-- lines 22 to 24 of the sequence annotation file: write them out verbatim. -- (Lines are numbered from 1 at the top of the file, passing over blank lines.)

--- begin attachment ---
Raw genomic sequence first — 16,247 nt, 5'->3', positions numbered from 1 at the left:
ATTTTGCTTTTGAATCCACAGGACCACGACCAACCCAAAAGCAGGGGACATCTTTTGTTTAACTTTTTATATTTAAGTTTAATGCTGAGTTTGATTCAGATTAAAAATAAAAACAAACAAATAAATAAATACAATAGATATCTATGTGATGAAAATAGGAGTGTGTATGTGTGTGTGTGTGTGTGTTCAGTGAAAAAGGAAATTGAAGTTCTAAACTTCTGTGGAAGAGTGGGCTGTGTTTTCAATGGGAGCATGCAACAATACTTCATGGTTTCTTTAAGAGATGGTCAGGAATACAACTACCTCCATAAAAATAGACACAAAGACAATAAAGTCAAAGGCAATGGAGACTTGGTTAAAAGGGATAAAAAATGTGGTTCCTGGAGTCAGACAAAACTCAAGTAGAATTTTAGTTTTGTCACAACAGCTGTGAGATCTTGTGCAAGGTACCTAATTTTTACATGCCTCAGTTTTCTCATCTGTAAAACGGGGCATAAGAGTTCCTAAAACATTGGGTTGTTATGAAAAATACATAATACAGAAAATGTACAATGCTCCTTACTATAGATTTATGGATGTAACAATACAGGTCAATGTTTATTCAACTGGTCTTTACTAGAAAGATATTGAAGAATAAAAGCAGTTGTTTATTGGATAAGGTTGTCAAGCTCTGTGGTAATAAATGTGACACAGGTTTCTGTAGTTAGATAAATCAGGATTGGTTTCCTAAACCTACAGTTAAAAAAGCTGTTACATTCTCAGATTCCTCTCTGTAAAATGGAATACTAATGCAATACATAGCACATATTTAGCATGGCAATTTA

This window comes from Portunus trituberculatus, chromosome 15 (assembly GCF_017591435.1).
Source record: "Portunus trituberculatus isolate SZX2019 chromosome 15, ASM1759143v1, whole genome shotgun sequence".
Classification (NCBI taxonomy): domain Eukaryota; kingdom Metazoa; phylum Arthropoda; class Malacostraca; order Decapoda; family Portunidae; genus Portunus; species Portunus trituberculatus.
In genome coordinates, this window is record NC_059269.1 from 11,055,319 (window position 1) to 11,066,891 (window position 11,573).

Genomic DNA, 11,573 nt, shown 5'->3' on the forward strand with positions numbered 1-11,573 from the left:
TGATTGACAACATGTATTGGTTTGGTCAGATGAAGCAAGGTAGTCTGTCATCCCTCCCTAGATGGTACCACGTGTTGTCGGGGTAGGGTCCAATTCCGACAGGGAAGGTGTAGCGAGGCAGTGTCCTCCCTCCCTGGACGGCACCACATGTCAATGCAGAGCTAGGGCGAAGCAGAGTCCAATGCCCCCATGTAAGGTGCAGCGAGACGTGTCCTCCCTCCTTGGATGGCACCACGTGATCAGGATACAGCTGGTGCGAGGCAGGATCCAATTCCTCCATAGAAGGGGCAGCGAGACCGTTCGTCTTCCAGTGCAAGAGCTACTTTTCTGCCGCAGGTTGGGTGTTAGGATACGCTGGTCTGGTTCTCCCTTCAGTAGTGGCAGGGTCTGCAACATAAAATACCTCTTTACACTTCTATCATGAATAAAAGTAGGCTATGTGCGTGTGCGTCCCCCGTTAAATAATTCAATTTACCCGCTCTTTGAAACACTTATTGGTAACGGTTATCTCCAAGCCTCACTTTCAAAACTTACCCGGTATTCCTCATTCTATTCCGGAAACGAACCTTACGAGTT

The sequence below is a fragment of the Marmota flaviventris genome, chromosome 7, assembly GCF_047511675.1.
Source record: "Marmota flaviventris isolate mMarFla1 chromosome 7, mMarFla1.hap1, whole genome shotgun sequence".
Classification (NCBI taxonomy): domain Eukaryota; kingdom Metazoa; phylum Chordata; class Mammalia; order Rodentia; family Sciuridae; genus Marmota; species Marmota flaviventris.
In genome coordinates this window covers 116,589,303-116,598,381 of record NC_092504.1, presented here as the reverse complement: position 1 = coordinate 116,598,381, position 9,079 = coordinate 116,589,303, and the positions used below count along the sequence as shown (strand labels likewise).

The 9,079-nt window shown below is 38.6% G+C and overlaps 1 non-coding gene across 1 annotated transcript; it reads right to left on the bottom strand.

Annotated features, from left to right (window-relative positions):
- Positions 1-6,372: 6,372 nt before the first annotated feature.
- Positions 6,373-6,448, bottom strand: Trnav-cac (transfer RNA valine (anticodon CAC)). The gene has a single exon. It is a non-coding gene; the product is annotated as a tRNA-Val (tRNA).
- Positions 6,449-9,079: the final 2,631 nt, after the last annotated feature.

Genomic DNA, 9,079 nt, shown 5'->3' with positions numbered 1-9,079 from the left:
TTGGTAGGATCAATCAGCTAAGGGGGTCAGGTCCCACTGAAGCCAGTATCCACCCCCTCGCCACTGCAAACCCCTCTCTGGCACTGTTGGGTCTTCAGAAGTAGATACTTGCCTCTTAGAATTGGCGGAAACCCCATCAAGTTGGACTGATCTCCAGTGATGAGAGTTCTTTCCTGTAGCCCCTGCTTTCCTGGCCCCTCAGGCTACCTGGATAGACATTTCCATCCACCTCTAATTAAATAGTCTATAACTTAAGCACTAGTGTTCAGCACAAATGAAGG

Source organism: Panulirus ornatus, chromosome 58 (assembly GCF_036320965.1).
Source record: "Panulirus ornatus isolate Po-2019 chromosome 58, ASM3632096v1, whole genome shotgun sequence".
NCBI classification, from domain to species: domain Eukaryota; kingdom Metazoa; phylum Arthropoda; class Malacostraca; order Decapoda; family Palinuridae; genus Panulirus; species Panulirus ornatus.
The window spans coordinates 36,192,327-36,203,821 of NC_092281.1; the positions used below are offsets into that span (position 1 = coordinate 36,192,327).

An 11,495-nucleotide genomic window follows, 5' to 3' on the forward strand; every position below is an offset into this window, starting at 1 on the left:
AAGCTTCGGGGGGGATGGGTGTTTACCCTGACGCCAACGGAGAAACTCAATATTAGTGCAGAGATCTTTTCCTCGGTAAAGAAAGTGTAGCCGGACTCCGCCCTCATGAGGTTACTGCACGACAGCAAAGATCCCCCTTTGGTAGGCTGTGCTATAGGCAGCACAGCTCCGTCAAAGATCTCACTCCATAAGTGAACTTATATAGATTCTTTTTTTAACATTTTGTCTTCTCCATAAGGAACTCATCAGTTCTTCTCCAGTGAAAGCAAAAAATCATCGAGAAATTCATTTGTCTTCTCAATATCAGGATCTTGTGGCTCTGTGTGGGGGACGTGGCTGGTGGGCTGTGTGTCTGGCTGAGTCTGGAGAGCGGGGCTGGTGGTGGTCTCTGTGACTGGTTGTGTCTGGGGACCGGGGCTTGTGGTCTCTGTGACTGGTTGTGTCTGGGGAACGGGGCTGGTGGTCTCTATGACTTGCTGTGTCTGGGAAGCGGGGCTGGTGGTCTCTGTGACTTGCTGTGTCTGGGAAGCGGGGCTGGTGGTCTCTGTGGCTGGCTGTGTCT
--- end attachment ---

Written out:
NCBI classification, from domain to species: domain Eukaryota; kingdom Metazoa; phylum Arthropoda; class Malacostraca; order Decapoda; family Palinuridae; genus Panulirus; species Panulirus ornatus.
The window spans coordinates 36,192,327-36,203,821 of NC_092281.1; the positions used below are offsets into that span (position 1 = coordinate 36,192,327).

An 11,495-nucleotide genomic window follows, 5' to 3' on the forward strand; every position below is an offset into this window, starting at 1 on the left: